Four men were injured in three separate shootings over the weekend, two of which are linked to a turf war over a dial-a-dope operation, police say, which has accounted for 18 shootings since March.
(There have been 36 shootings since that time, though police say they aren’t all linked to the drug turf war).
In response to the spate of gun violence, Surrey’s mayor wants to change legislation allowing courts to recover health care costs from uncooperative victims.
The recent series of shootings started on Monday, June 8, when Surrey RCMP responded to gunfire outside a Surrey restaurant at 72 Avenue and Scott Road. Police believe that incident is linked to the ongoing drug war.
Some of the businesses in the area believed to have video surveillance, but are not co-operating with police, so warrants are required to obtain the evidence.
Police would not identify those businesses.
Then on Friday, June 13, two men were shot at a home in the 5700-block of 152 Street. While the home is known to police, the shooting is not believed to be linked to the turf war.
The next day, two more men were injured in gunfire that erupted in the 18600-block of Highway 10.
Both men suffered non-life threatening injuries.
That shooting is believed to be connected to the turf war over the dial-a-dope operation.
Police say that for a long time, one group had a stronghold on a large area of the dial-for-drugs business.
Since March, a new group has tried to hone in on the business, sparking the violence.
The gun violence brings to 18 the number of shooting incidents related to the drug war since March.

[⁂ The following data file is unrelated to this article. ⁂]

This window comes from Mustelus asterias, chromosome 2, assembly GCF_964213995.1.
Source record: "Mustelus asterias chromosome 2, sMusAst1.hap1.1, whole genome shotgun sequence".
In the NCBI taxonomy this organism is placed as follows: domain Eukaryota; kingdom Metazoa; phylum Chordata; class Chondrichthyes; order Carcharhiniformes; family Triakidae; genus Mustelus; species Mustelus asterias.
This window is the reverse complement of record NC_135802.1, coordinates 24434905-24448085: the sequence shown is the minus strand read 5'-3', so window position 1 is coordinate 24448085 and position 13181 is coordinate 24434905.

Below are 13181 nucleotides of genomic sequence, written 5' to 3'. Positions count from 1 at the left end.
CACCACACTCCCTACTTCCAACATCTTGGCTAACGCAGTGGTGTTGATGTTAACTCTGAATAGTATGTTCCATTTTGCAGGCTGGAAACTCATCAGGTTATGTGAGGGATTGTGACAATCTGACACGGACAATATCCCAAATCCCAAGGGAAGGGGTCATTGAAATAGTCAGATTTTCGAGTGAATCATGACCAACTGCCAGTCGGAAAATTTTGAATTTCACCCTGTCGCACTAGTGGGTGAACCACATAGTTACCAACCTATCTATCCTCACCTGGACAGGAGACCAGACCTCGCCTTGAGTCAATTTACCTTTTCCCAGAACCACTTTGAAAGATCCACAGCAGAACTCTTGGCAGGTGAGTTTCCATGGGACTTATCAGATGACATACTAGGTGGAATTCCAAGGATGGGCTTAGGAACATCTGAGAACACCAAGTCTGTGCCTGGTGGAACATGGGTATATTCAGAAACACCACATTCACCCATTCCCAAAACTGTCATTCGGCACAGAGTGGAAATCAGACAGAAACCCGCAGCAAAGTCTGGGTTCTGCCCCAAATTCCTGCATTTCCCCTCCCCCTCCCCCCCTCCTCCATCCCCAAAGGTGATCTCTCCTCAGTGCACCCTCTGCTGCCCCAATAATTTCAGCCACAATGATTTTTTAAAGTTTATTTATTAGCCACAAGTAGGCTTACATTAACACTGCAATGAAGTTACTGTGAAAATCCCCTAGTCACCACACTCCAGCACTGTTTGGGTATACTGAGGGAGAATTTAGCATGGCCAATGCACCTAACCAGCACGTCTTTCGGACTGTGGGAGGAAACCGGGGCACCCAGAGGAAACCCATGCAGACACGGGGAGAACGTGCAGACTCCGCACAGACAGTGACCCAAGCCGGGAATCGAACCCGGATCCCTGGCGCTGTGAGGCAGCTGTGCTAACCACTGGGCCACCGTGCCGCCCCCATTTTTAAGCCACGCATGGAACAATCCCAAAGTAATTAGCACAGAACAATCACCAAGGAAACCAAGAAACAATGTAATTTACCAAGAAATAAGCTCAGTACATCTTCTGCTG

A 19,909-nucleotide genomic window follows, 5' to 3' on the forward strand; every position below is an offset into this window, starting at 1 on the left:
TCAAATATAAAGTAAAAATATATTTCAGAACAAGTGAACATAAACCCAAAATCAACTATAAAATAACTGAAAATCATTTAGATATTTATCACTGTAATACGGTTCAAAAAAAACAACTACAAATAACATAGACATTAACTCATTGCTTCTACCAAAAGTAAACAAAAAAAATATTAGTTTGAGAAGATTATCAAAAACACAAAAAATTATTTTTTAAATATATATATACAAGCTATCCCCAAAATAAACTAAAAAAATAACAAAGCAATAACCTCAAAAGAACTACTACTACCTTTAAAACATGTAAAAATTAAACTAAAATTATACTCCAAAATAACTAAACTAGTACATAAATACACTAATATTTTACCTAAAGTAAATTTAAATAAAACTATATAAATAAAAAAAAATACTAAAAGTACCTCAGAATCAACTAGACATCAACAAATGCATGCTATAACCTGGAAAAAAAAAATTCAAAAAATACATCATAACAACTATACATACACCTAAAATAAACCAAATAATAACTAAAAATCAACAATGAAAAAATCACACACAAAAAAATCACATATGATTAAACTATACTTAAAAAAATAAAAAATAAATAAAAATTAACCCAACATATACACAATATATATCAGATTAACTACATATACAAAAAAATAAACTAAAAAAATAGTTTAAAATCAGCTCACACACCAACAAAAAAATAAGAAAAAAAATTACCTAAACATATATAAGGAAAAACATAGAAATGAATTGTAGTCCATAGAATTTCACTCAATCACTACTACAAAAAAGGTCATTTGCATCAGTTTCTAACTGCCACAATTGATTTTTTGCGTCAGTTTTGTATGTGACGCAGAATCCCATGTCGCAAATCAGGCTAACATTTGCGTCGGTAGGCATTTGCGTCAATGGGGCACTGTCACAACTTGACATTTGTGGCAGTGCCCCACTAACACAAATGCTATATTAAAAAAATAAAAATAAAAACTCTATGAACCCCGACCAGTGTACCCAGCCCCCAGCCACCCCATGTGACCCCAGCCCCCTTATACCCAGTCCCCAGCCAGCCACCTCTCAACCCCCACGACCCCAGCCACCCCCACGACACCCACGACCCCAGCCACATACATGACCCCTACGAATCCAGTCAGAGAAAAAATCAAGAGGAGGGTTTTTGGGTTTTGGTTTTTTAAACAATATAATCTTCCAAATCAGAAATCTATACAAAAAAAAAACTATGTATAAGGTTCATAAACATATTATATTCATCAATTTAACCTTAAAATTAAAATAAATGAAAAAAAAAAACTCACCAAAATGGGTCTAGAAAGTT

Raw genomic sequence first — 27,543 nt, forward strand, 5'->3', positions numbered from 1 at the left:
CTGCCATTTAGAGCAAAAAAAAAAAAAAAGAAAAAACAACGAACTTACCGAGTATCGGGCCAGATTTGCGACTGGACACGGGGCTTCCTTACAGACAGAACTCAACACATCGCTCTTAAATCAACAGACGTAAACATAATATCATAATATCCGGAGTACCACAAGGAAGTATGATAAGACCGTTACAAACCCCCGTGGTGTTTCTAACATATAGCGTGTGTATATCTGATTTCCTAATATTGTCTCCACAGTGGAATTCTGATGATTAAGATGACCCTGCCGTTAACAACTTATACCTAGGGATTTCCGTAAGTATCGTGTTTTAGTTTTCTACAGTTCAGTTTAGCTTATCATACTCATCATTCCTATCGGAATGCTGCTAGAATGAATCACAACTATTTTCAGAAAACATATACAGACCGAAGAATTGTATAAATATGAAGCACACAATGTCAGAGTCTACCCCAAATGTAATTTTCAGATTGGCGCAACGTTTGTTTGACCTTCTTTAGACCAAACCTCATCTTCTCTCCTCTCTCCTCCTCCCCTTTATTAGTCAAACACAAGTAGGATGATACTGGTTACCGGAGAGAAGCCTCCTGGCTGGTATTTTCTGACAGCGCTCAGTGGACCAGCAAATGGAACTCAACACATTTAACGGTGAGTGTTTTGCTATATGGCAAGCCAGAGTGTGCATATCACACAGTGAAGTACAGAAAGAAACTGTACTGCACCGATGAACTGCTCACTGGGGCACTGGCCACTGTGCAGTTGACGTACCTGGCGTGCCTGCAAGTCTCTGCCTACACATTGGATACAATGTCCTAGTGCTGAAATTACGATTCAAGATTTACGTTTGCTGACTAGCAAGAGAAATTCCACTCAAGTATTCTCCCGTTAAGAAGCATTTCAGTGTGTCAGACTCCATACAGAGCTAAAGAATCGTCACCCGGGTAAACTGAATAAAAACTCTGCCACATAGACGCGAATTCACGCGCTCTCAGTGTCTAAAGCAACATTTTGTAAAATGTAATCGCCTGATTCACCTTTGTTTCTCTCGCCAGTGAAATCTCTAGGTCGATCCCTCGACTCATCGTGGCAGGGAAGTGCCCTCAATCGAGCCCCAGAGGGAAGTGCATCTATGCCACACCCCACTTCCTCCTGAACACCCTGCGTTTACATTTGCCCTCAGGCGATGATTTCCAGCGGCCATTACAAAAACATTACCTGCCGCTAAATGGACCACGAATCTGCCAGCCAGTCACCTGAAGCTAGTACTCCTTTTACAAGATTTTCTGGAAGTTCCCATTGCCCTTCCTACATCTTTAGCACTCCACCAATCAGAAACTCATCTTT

Police are still looking for the silver Pontiac Vibe last seen fleeing from the area westbound on Highway 10 immediately after the shooting on Saturday. Police have seized the light-coloured SUV thought to be connected to the shooting and are obtaining a warrant to gather evidence from inside.
Ravinder Samra, 20, was a victim of a shooting early in this ongoing conflict, and was shot again on Saturday night.
Samra remains extremely uncooperative with police, which Surrey Mayor Linda Hepner says is extremely frustrating.
She wants changes to B.C.’s civil forfeiture legislation, making it possible for the government to seize assets of uncooperative people to pay for their hospital care.
“Is there any opportunity under the Civil Forfeiture Act to change it, that they can pay back, to you and to me, the costs of their unnecessary care given what’s going on right now?” Hepner said. “They should be paying back the costs, or their families should be paying back the costs.”
Despite the shootings, Hepner stands by her ongoing claim that Surrey is a safe city.
“I consider this city safe, but I consider this issue top of mind for every politician and police officer,” Hepner said. “I’m going to stick with my ‘safe city,’ but a safe city in desperate need of solving this intolerable issue.”
Anyone with information on any of the shootings is asked to call special tip line at 604-915-6566 or, if you wish to remain anonymous, call Crime Stoppers at 1-800-222-TIPS.